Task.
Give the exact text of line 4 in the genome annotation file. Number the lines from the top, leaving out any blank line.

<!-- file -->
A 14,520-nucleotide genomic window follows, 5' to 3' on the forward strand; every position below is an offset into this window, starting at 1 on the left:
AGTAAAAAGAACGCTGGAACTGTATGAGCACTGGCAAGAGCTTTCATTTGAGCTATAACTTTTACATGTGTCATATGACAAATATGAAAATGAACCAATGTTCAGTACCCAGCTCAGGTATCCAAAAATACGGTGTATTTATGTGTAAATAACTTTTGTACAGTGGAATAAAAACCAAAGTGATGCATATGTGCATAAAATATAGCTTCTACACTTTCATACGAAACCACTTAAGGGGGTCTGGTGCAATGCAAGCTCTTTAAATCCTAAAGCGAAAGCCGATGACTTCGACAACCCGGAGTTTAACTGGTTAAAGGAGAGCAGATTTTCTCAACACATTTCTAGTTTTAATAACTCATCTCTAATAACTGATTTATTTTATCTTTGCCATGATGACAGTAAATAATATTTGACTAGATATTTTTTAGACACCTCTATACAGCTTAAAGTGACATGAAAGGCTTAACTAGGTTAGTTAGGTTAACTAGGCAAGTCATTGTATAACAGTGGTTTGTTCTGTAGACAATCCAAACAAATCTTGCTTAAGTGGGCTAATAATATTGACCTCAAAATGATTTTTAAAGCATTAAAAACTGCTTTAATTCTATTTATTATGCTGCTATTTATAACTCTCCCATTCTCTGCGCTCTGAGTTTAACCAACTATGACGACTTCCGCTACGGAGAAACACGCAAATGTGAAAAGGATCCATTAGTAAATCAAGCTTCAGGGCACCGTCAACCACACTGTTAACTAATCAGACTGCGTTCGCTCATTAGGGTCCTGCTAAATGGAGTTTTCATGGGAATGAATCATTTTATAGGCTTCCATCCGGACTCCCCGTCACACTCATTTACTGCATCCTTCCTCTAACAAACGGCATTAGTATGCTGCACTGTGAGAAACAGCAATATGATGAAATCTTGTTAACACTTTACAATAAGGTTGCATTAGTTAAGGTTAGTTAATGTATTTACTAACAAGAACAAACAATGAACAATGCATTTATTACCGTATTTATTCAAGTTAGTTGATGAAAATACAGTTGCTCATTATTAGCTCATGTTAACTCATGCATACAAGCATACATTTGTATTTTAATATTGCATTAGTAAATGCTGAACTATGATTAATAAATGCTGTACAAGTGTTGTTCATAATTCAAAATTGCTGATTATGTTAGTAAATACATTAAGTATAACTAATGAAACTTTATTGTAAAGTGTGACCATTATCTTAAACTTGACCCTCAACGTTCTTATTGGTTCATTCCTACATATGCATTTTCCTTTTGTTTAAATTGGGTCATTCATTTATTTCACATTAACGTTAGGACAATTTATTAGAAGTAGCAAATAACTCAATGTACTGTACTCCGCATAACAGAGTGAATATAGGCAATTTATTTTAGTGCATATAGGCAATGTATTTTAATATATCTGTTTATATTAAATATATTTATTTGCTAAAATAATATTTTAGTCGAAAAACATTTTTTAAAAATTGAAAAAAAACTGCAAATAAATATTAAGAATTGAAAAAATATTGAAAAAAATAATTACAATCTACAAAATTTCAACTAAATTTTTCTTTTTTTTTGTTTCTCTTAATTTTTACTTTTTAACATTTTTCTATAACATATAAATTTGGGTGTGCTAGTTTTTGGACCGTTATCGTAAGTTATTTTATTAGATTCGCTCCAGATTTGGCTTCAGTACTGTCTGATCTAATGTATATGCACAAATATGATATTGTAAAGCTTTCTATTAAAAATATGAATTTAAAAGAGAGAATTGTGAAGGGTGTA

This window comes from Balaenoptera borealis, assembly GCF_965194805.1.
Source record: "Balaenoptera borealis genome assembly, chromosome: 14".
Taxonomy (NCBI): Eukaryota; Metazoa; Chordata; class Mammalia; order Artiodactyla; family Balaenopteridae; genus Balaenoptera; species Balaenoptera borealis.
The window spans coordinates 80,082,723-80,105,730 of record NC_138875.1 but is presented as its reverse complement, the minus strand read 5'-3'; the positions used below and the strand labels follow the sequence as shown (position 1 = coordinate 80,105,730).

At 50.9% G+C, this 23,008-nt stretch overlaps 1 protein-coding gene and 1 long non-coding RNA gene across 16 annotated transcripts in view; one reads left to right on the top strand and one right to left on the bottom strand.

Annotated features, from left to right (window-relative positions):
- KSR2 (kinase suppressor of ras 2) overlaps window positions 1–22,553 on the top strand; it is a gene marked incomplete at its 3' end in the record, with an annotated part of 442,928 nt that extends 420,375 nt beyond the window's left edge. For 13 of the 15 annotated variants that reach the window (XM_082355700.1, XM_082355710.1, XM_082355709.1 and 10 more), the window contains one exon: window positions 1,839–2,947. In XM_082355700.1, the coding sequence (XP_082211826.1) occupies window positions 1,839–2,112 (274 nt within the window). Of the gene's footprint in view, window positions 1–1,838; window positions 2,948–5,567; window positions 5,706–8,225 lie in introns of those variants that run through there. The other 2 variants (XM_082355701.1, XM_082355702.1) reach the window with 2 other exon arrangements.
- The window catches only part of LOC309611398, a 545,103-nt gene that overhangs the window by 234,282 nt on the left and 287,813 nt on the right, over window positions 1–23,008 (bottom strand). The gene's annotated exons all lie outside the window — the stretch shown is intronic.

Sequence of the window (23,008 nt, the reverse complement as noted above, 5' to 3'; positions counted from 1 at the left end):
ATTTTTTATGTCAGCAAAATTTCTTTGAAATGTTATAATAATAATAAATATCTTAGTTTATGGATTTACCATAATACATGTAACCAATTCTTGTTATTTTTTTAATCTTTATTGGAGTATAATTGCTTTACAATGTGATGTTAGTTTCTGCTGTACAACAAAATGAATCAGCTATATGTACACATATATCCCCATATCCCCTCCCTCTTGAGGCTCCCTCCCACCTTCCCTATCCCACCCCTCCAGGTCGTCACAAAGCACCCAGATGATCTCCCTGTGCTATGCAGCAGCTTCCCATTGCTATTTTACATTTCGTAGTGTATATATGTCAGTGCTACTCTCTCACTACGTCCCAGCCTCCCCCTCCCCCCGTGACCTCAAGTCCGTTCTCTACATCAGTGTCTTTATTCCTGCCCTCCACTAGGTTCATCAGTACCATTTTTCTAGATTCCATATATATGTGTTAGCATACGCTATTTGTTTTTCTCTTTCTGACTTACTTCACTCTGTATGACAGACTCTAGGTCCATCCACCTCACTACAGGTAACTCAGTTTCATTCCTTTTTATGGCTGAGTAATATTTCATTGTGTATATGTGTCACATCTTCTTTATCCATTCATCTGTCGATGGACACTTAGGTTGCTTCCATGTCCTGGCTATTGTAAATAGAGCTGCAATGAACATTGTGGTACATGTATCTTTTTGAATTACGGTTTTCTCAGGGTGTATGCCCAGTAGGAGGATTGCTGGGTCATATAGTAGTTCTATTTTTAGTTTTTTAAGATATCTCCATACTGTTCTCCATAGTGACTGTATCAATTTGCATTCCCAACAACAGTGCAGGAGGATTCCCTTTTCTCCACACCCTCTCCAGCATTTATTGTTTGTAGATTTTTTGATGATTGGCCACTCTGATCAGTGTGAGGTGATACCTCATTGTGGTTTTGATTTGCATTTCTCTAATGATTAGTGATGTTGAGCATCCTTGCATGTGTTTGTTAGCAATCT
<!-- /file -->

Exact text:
Source record: "Balaenoptera borealis genome assembly, chromosome: 14".